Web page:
Teaching Little Fingers to Play

My good friend John Galm responded to my recent survey with a request for me to share something about my career in music. So, here goes...

LittleFingers-e1445612365708.jpg

My career as a composer began at age seven in 1944 when my parents bought me a piano and arranged for lessons with Mrs. Bertha Kirby. When she arrived at our house in her 1931 Chevrolet Coupe I got my very first piano lesson and my first music book—John Thompson’s “Teaching Little Fingers to Play, A Book for the Earliest Beginner.” I remember the first piece in the book as clearly as if it was yesterday. It consisted of a whole note middle C on the treble staff played with the thumb of the right hand and held for the count of four, followed by a whole note middle C on the bass staff played by the thumb of the left hand and held for the count of four. The composition continued in the same way without variation for the whole page.

1931_Chevrolet_Independance_Sport_Coupe copy
1931_Chevrolet_Independance_Sport_Coupe copy

My conclusion was that I could certainly do better than that! I got out my Big Chief Pencil Tablet and lined out a page of musical staff using my handy ruler. I worked on my first composition for several days, looking up musical symbols as needed to express what I wanted to play. When Mrs. Kirby arrived at our house the following week she was astounded to find that I had composed a piece and could play it for her. She presented me with a supply of staff paper and I continued to write a new composition for her every week. My course as a composer was firmly set.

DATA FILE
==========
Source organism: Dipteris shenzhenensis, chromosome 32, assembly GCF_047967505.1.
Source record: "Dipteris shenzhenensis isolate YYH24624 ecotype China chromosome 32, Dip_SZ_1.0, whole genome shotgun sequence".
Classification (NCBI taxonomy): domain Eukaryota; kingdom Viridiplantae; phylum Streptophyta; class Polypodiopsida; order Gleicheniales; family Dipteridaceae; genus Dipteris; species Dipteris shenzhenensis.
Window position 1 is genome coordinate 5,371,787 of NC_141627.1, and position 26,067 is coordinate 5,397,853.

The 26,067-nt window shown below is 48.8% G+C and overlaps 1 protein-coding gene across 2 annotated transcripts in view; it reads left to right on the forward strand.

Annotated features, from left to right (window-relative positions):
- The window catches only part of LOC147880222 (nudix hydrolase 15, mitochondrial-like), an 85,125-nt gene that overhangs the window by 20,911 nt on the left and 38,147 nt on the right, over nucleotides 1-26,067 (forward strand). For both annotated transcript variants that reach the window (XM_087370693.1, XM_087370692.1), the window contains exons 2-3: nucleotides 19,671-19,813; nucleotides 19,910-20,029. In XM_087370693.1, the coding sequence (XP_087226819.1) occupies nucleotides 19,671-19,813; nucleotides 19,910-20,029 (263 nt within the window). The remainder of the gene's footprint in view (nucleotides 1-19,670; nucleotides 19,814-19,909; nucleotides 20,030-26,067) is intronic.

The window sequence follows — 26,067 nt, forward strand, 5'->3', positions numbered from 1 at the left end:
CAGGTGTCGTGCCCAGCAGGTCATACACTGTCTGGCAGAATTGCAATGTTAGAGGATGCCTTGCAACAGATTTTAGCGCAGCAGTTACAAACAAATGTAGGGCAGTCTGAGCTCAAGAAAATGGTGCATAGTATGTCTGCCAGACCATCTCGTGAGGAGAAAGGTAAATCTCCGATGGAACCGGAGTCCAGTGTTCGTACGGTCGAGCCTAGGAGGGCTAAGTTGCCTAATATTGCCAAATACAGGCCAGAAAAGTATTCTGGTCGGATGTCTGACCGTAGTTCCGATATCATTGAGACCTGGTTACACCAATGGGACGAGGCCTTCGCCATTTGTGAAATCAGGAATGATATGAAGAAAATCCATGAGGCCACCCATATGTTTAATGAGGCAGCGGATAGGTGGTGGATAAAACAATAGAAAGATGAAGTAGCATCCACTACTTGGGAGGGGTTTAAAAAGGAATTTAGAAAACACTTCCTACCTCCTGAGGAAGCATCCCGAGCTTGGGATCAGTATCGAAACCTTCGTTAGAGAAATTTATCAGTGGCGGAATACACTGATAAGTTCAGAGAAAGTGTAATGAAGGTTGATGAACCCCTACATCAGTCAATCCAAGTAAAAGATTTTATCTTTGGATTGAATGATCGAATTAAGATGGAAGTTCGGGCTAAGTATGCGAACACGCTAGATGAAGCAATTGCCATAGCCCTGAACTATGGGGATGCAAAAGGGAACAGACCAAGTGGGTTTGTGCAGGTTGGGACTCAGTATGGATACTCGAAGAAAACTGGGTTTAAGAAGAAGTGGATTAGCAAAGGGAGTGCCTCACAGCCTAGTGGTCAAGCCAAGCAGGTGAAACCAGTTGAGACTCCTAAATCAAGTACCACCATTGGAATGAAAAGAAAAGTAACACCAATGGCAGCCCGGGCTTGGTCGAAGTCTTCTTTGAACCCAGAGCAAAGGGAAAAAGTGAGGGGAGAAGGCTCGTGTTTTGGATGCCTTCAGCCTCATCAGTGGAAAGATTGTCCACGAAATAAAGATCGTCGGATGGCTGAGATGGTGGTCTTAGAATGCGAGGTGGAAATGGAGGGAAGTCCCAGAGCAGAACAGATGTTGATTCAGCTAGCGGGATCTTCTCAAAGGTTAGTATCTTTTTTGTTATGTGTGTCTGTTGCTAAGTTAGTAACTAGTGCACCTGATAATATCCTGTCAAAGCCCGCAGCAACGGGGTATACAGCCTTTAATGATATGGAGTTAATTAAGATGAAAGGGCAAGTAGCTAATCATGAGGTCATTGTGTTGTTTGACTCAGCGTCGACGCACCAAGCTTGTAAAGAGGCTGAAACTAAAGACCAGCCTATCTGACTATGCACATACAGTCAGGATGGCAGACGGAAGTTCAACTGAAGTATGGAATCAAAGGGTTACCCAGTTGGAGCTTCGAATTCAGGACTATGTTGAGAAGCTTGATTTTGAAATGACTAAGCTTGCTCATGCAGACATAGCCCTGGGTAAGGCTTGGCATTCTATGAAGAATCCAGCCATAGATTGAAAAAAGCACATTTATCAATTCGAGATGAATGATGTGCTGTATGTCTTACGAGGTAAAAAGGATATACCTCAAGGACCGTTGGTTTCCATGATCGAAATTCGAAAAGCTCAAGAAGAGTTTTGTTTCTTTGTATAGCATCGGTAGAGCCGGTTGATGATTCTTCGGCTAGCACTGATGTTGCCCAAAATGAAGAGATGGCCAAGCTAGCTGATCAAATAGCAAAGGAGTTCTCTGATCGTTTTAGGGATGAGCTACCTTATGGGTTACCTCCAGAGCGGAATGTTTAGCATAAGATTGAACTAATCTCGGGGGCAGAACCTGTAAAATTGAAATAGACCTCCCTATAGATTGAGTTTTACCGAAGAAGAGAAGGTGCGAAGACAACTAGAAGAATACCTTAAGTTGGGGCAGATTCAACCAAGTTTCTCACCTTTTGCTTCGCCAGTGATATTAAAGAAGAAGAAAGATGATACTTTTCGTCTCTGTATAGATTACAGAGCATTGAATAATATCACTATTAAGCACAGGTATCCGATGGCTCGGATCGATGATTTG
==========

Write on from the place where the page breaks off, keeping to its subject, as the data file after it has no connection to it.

BigChief
BigChief

I drew several conclusions from this experience.

1. The guy who writes the notes is in charge, and the piano player is only an employee.

2. The piano player is only as good as his (or her) last performance. If I made a mistake as a performer, Mrs. Kirby struck the back of my hand with her wooden ruler. I would have to practice every day to keep my hands from being struck.

3. The composer, on the other hand, was finished when the composition was finished. He (or she) didn’t have to practice and he (or she) didn’t get their hands struck by Mrs. Kirby’s ruler. That sounded like the perfect job for a person like me, who didn't like repetition.

That was a major impetus for my choice of career, and I spent over forty years as a professional composer. I learned many other lessons along the way, but those first lessons stuck with me for life.

There you are, John. Probably not exactly what you had in mind, but it’s a beginning—and the absolute truth as far as I can remember it.

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